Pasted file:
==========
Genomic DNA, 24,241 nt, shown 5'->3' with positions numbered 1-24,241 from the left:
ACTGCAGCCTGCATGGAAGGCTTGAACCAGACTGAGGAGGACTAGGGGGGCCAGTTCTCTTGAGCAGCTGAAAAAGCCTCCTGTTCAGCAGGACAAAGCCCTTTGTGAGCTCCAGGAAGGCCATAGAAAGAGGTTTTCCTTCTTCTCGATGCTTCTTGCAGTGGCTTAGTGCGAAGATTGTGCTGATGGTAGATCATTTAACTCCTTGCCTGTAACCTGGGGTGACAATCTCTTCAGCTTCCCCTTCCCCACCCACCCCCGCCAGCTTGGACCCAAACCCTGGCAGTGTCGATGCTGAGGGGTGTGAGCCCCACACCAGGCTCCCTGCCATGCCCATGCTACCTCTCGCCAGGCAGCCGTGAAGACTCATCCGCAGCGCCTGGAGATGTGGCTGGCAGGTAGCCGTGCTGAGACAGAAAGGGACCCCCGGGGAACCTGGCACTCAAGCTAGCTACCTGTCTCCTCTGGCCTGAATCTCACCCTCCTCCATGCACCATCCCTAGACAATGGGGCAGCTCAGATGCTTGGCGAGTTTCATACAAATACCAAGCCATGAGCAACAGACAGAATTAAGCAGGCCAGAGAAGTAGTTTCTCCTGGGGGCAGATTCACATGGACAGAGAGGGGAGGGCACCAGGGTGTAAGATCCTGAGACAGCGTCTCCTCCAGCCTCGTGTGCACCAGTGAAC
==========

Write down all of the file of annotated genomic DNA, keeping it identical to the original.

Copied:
Genomic DNA, 24,241 nt, shown 5'->3' with positions numbered 1-24,241 from the left:
ACTGCAGCCTGCATGGAAGGCTTGAACCAGACTGAGGAGGACTAGGGGGGCCAGTTCTCTTGAGCAGCTGAAAAAGCCTCCTGTTCAGCAGGACAAAGCCCTTTGTGAGCTCCAGGAAGGCCATAGAAAGAGGTTTTCCTTCTTCTCGATGCTTCTTGCAGTGGCTTAGTGCGAAGATTGTGCTGATGGTAGATCATTTAACTCCTTGCCTGTAACCTGGGGTGACAATCTCTTCAGCTTCCCCTTCCCCACCCACCCCCGCCAGCTTGGACCCAAACCCTGGCAGTGTCGATGCTGAGGGGTGTGAGCCCCACACCAGGCTCCCTGCCATGCCCATGCTACCTCTCGCCAGGCAGCCGTGAAGACTCATCCGCAGCGCCTGGAGATGTGGCTGGCAGGTAGCCGTGCTGAGACAGAAAGGGACCCCCGGGGAACCTGGCACTCAAGCTAGCTACCTGTCTCCTCTGGCCTGAATCTCACCCTCCTCCATGCACCATCCCTAGACAATGGGGCAGCTCAGATGCTTGGCGAGTTTCATACAAATACCAAGCCATGAGCAACAGACAGAATTAAGCAGGCCAGAGAAGTAGTTTCTCCTGGGGGCAGATTCACATGGACAGAGAGGGGAGGGCACCAGGGTGTAAGATCCTGAGACAGCGTCTCCTCCAGCCTCGTGTGCACCAGTGAAC